1) Curriculum quality matters a lot. Which-- yes, the content matters. Hugely.

2) Content-specific inquiry cycles improve practice. In other words, it's more useful to talk about how best to teach the major themes of Great Gatsby as you're doing it than to have a general conversation about "better teaching."

3) Culture eats structure for lunch. Systems mean nothing. It's all about how values are practiced throughout the school. Wiener and Pimental make this sound complicated, but it's not. Most teachers will do what they think is right, regardless of what the system-of-the-week demands.

4) Teachers need time to improve instruction. Everybody knows this is obvious, and yet districts remain largely convinced that every moment a teacher isn't in front of students is district money wasted.

5) Content experts should facilitate professional development.

6) System leaders have vital roles and responsibilities, too.

These all seem like relatively obvious things, so one of the questions being begged here is, "Why aren't we already doing all these things?"

Pondiscio sees that question being skipped over as well, so he offers some answers.

For one, local control. The local power to set curriculum and select materials for teaching. "Witness the Sturm und Drang over Common Core, which isn’t a curriculum at all, but merely curriculum standards." Related to that for Pondiscio is the tendency to "valorize teacher independence to a fault." And I suppose that's not a new issue-- some folks have always believed that the secret to good schools is to hire some Superteachers and turn them loose. But teacher independence is not just a goal; it's also a reality. Teachers develop independence because we work alone, often with a mandate from our bosses along the lines of "Get in there and take care of business and don't bother me because I've already got my hands full." In many school buildings, the teacher who teaches best is the teacher who bothers the front office the least.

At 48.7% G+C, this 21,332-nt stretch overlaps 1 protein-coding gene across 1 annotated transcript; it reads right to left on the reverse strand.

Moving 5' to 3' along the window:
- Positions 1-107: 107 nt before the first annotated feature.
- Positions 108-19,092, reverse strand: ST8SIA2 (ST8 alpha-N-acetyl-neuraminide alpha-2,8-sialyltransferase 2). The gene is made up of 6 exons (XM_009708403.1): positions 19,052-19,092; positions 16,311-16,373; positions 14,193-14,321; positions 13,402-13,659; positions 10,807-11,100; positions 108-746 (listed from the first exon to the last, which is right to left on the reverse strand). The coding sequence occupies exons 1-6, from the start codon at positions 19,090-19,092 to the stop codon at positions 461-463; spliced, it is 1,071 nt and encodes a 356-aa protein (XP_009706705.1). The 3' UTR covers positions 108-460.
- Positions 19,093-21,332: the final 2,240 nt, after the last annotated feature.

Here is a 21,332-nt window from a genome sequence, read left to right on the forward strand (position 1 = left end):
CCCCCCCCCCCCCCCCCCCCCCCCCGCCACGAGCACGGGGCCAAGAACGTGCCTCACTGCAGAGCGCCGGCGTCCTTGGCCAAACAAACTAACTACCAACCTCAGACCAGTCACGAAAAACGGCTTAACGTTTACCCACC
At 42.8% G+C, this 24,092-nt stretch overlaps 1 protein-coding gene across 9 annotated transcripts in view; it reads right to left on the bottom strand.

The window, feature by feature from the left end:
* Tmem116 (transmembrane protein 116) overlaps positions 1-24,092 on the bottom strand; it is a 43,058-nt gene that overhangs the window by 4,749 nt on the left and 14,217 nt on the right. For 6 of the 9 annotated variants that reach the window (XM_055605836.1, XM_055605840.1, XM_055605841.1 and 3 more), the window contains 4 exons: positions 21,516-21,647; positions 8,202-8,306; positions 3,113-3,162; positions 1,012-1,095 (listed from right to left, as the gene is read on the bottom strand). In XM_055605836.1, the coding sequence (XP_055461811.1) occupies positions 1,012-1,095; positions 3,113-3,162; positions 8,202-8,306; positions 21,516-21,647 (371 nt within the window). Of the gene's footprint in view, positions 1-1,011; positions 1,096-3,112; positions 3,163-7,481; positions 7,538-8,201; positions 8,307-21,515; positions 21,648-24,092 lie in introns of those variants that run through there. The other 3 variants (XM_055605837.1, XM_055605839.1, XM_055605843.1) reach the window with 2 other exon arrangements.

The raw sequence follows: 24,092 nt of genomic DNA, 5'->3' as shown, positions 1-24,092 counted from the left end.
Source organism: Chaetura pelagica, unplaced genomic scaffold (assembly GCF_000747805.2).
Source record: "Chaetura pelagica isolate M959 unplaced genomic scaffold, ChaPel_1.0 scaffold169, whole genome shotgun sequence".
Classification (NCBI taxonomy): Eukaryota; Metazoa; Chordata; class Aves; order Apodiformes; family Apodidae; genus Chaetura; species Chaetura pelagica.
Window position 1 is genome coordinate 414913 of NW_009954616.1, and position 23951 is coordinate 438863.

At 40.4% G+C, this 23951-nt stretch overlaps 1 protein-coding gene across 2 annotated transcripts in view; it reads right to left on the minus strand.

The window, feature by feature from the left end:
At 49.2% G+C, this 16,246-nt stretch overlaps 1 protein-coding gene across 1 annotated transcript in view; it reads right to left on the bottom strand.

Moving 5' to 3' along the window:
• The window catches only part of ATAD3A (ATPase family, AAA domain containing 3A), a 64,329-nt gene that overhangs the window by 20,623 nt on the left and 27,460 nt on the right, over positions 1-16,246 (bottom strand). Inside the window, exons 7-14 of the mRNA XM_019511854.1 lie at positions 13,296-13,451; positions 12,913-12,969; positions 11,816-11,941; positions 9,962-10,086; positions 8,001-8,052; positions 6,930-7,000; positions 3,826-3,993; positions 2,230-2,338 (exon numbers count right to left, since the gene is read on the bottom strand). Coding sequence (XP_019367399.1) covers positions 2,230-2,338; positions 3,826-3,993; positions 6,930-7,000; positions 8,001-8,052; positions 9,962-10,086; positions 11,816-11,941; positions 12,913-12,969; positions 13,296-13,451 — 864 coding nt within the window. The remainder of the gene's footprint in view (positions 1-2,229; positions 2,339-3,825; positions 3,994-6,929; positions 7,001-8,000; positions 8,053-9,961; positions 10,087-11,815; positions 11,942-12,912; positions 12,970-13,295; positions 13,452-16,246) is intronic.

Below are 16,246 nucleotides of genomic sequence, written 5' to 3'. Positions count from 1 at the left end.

Pondiscio also raises another idea about which he and I have always disagreed. Pondiscio thinks that asking a teacher to develop curriculum is like asking fire fighters to bring their own hoses. I think it's part of our job, and part of what we should have been properly trained to do. The classroom teacher should be an expert on the content, an expert on the students in the room, and therefor the world' foremost expert on how to deliver that curriculum to those students. Pondiscio compares a teacher to an actor-- an actor can be great playing Hamlet even if he didn't write the play. But in my classroom, I'm not so much an actor as a director. I need to know the lines, the set, the themes, the capabilities of each actor, the material of the play itself.

But where we agree, and where Wiener and Pimental lodge their biggest, blindest spot, is on the matter of content.